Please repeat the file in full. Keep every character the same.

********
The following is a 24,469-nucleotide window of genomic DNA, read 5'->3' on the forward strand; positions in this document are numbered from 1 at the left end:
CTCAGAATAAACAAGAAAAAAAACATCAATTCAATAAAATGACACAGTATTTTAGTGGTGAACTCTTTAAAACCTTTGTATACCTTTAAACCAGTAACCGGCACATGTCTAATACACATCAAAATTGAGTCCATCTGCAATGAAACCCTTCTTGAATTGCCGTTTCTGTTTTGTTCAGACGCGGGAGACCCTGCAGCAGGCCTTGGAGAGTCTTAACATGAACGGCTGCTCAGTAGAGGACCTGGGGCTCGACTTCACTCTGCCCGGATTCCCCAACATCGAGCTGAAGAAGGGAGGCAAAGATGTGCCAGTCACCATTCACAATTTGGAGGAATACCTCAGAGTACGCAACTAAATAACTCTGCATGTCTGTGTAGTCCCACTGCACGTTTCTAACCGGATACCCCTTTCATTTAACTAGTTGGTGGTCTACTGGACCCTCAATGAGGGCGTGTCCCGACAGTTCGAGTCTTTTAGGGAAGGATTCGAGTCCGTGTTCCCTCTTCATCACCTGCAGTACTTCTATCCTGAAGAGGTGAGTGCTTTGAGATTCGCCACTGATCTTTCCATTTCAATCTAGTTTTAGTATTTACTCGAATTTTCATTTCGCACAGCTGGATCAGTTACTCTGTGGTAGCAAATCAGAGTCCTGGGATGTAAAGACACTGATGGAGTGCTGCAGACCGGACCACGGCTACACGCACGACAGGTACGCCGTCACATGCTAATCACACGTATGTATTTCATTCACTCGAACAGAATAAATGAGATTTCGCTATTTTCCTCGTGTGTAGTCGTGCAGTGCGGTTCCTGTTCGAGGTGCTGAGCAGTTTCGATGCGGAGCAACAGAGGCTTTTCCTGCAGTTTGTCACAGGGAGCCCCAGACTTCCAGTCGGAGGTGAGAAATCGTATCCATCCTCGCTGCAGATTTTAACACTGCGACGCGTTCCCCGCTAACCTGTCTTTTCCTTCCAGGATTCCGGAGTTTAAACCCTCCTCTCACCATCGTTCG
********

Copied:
The following is a 24,469-nucleotide window of genomic DNA, read 5'->3' on the forward strand; positions in this document are numbered from 1 at the left end:
CTCAGAATAAACAAGAAAAAAAACATCAATTCAATAAAATGACACAGTATTTTAGTGGTGAACTCTTTAAAACCTTTGTATACCTTTAAACCAGTAACCGGCACATGTCTAATACACATCAAAATTGAGTCCATCTGCAATGAAACCCTTCTTGAATTGCCGTTTCTGTTTTGTTCAGACGCGGGAGACCCTGCAGCAGGCCTTGGAGAGTCTTAACATGAACGGCTGCTCAGTAGAGGACCTGGGGCTCGACTTCACTCTGCCCGGATTCCCCAACATCGAGCTGAAGAAGGGAGGCAAAGATGTGCCAGTCACCATTCACAATTTGGAGGAATACCTCAGAGTACGCAACTAAATAACTCTGCATGTCTGTGTAGTCCCACTGCACGTTTCTAACCGGATACCCCTTTCATTTAACTAGTTGGTGGTCTACTGGACCCTCAATGAGGGCGTGTCCCGACAGTTCGAGTCTTTTAGGGAAGGATTCGAGTCCGTGTTCCCTCTTCATCACCTGCAGTACTTCTATCCTGAAGAGGTGAGTGCTTTGAGATTCGCCACTGATCTTTCCATTTCAATCTAGTTTTAGTATTTACTCGAATTTTCATTTCGCACAGCTGGATCAGTTACTCTGTGGTAGCAAATCAGAGTCCTGGGATGTAAAGACACTGATGGAGTGCTGCAGACCGGACCACGGCTACACGCACGACAGGTACGCCGTCACATGCTAATCACACGTATGTATTTCATTCACTCGAACAGAATAAATGAGATTTCGCTATTTTCCTCGTGTGTAGTCGTGCAGTGCGGTTCCTGTTCGAGGTGCTGAGCAGTTTCGATGCGGAGCAACAGAGGCTTTTCCTGCAGTTTGTCACAGGGAGCCCCAGACTTCCAGTCGGAGGTGAGAAATCGTATCCATCCTCGCTGCAGATTTTAACACTGCGACGCGTTCCCCGCTAACCTGTCTTTTCCTTCCAGGATTCCGGAGTTTAAACCCTCCTCTCACCATCGTTCG